Seed Grant Program

The Department of Surgery's Seed Grant Program supports work that addresses a clear and important gap in knowledge. Proposed studies must offer a unique or previously unpublished contribution to the field and will be assessed based on potential for seed grant to lead to follow on funding. 

Eligibility:

• All Department of Surgery faculty are eligible—including affiliated faculty (i.e.,VAMC, etc)—EXCEPT members of the Research Oversight Committee.

• Trainees are NOT eligible

• All types of research are eligible: basic, HSR, clinical trials, technology development, education, global surgery

• Can fund personnel, equipment, reagents, consultants, etc. (justification must be included in proposal)

Funding: 

• Total first round funding $250,000, 3-6 proposals selected

• Accepting proposals with budgets ranging from $10,000 - $50,000

• Funding duration: 12 months

Research Seed Grants

Research seed grant proposals include hypothesis-driven projects in the categories of (1) basic and translational science, with potential for future applications to a clinical condition, and (2) health services/outcomes/education research with potential for a future interventional study. At least one research grant will be reserved for a proposal that addresses the topic of racial justice, equity, diversity, and inclusion.  All Research Seed Grant proposals should be oriented toward generating pilot data for an external funding proposal. In the case of the racial justice, equity, diversity, and inclusion proposals the planned external funding proposal should seek to advance our knowledge or to develop an intervention to address racial equity and social justice in medicine.

Technology/Innovation Seed Grants

Technology/Innovation projects are focused on the development of technology such as new medical devices, drugs, and apps intended to improve the care of patients. 

These projects do not include “hypothesis-driven” research on commercially available technology/devices, such as an early observational study of devices from outside vendors.

These projects should typically involve some form of IP development, and resources should be used to further the development of the technology. Examples include prototyping of medical devices, engaging clinical/regulatory consultants, developing an intellectual property strategy, medicinal chemistry formulation work, and many others. 

At the end of the period of funding, it is anticipated that grantees will be able to secure further innovation-focused funding from Stanford-specific programs (Coulter Foundation, Spectrum, SPARK, etc.), federal sources (SBIR/STTR grants, FDA grants), or private investors (VCs, Angel investors, strategics). The ultimate goal of this program is to enable the translation of Stanford Surgery ideas into “first-in-man” or “proof of concept” clinical trials at Stanford. These proposals will be reviewed and graded by the Innovation Council (IC).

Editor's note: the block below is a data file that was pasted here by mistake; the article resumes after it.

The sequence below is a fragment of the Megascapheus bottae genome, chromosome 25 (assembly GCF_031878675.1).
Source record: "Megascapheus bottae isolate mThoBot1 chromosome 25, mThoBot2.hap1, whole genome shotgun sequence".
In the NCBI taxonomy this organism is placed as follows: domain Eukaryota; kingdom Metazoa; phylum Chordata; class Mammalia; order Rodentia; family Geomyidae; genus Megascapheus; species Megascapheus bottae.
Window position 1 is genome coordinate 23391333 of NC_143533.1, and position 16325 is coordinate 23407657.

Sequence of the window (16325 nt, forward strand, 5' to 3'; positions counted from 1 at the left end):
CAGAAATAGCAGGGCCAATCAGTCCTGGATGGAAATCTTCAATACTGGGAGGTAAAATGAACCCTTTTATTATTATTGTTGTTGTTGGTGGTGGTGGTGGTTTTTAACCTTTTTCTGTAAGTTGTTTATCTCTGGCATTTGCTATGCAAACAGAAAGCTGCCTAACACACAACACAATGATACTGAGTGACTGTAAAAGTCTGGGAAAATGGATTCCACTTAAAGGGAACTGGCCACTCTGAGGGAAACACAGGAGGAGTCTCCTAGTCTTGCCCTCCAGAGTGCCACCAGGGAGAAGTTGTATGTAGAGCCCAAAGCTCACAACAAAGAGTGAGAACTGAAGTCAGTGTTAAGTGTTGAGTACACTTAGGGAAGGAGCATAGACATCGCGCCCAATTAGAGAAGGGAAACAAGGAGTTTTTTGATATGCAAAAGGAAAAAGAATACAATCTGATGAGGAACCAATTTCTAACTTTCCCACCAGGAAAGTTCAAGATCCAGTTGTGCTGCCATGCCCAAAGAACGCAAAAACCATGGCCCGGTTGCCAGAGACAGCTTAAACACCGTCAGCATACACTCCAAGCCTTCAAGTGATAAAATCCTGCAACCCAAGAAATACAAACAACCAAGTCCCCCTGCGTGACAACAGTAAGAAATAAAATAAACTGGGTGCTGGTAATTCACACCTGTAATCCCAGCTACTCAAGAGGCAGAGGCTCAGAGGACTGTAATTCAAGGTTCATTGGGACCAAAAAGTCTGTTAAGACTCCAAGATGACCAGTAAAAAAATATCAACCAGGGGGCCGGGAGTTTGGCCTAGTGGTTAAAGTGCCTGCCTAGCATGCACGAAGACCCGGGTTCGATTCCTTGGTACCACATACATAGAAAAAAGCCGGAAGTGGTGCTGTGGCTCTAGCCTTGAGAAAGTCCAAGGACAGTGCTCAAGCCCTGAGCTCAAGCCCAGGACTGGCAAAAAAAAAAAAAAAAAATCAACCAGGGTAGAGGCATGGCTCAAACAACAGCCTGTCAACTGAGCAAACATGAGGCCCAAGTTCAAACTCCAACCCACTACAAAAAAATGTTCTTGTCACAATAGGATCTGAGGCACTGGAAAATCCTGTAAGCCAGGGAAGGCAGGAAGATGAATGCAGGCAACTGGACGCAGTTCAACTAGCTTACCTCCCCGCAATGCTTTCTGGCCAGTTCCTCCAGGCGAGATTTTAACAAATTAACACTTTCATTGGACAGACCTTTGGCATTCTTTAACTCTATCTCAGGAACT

Apply

All seed grant applications (both research and technology development) are due November 15 at 11:59pm.  The complete application should be no more than 2 pages including figures, single-spaced with a minimum of 11-point font. Applications are limited to one per faculty member. Priority will be given for applications that have a clear path to future funding mechanisms. Applications should be submitted via this google form. Please note that you will be asked to log in to your Stanford Google account. Instructions on how to do so here.

Feel free to direct questions regarding research proposals to Olivia Martinez (omm@stanford.edu) or Arden Morris (ammsurg@stanford.eduand innovation proposals to Carla Pugh (cpugh@stanford.edu)

Awardees

HSR-Clinical Category

  • *Evaluating post-discharge financial outcomes among acute care surgery patients. -Lisa Knowlton, MD, MPH General Surgery

  • Pressurized intraperitoneal aerosolized cheotrherapy (PIPAC) in advanced unresectable gastrointestinal malignancy. -Byrne Lee, MD, General Surgery

Basic-Translational Category

  • *Deciphering the racial disparity in chemotherapy-induced vascular toxicity using iPSCs. -Nazish Sayed, MD, PhD, Vascular Surgery

  • Automated quantification of liver fibrosis at diagnosis of biliary atresia using a collagen matrix ultrastructure analysis. -Jeong Hyun, MD Pediatric Surgery

Innovation Seed Grants

  • “Augmented Reality-Assisted, Scout-Localized, Breast Lumpectomy Pilot Demonstration Project” -Jacqueline Tsai, MD General Surgery

  • “Reconditioning of aged livers via a normothermic perfusion device and a stem cell-activating biologic” -Varvara A. Kirchner, MD Abdominal Transplantation

    *denotes a proposal that addresses the topic of racial justice, equity, diversity, and inclusion